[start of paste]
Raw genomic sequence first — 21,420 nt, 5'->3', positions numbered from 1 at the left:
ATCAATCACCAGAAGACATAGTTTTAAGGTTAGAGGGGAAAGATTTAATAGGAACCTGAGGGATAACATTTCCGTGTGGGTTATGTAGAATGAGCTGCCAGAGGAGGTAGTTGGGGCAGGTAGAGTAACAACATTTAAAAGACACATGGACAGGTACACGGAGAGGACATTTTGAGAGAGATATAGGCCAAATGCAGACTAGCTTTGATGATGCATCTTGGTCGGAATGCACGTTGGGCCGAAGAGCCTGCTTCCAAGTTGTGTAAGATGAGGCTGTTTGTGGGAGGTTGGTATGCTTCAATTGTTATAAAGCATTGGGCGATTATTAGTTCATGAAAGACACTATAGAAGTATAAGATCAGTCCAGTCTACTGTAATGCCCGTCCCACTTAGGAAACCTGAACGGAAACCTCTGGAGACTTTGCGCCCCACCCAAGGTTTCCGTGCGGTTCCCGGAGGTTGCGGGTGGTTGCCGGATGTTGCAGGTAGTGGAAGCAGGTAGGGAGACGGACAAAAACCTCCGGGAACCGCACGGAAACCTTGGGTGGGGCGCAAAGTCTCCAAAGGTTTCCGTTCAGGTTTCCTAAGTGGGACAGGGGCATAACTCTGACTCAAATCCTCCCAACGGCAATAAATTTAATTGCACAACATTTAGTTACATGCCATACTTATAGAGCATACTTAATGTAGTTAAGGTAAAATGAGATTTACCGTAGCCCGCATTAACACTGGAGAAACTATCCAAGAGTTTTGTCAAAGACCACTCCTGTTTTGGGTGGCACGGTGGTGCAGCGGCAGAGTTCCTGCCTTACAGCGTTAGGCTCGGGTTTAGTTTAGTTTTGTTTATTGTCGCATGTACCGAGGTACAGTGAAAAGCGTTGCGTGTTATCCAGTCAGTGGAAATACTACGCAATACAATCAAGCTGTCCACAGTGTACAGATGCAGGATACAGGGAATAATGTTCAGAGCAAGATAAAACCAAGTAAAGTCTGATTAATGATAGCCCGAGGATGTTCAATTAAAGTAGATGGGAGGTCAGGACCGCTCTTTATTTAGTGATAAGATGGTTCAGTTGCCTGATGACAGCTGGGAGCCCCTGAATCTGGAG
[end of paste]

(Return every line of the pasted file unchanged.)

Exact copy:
Raw genomic sequence first — 21,420 nt, 5'->3', positions numbered from 1 at the left:
ATCAATCACCAGAAGACATAGTTTTAAGGTTAGAGGGGAAAGATTTAATAGGAACCTGAGGGATAACATTTCCGTGTGGGTTATGTAGAATGAGCTGCCAGAGGAGGTAGTTGGGGCAGGTAGAGTAACAACATTTAAAAGACACATGGACAGGTACACGGAGAGGACATTTTGAGAGAGATATAGGCCAAATGCAGACTAGCTTTGATGATGCATCTTGGTCGGAATGCACGTTGGGCCGAAGAGCCTGCTTCCAAGTTGTGTAAGATGAGGCTGTTTGTGGGAGGTTGGTATGCTTCAATTGTTATAAAGCATTGGGCGATTATTAGTTCATGAAAGACACTATAGAAGTATAAGATCAGTCCAGTCTACTGTAATGCCCGTCCCACTTAGGAAACCTGAACGGAAACCTCTGGAGACTTTGCGCCCCACCCAAGGTTTCCGTGCGGTTCCCGGAGGTTGCGGGTGGTTGCCGGATGTTGCAGGTAGTGGAAGCAGGTAGGGAGACGGACAAAAACCTCCGGGAACCGCACGGAAACCTTGGGTGGGGCGCAAAGTCTCCAAAGGTTTCCGTTCAGGTTTCCTAAGTGGGACAGGGGCATAACTCTGACTCAAATCCTCCCAACGGCAATAAATTTAATTGCACAACATTTAGTTACATGCCATACTTATAGAGCATACTTAATGTAGTTAAGGTAAAATGAGATTTACCGTAGCCCGCATTAACACTGGAGAAACTATCCAAGAGTTTTGTCAAAGACCACTCCTGTTTTGGGTGGCACGGTGGTGCAGCGGCAGAGTTCCTGCCTTACAGCGTTAGGCTCGGGTTTAGTTTAGTTTTGTTTATTGTCGCATGTACCGAGGTACAGTGAAAAGCGTTGCGTGTTATCCAGTCAGTGGAAATACTACGCAATACAATCAAGCTGTCCACAGTGTACAGATGCAGGATACAGGGAATAATGTTCAGAGCAAGATAAAACCAAGTAAAGTCTGATTAATGATAGCCCGAGGATGTTCAATTAAAGTAGATGGGAGGTCAGGACCGCTCTTTATTTAGTGATAAGATGGTTCAGTTGCCTGATGACAGCTGGGAGCCCCTGAATCTGGAG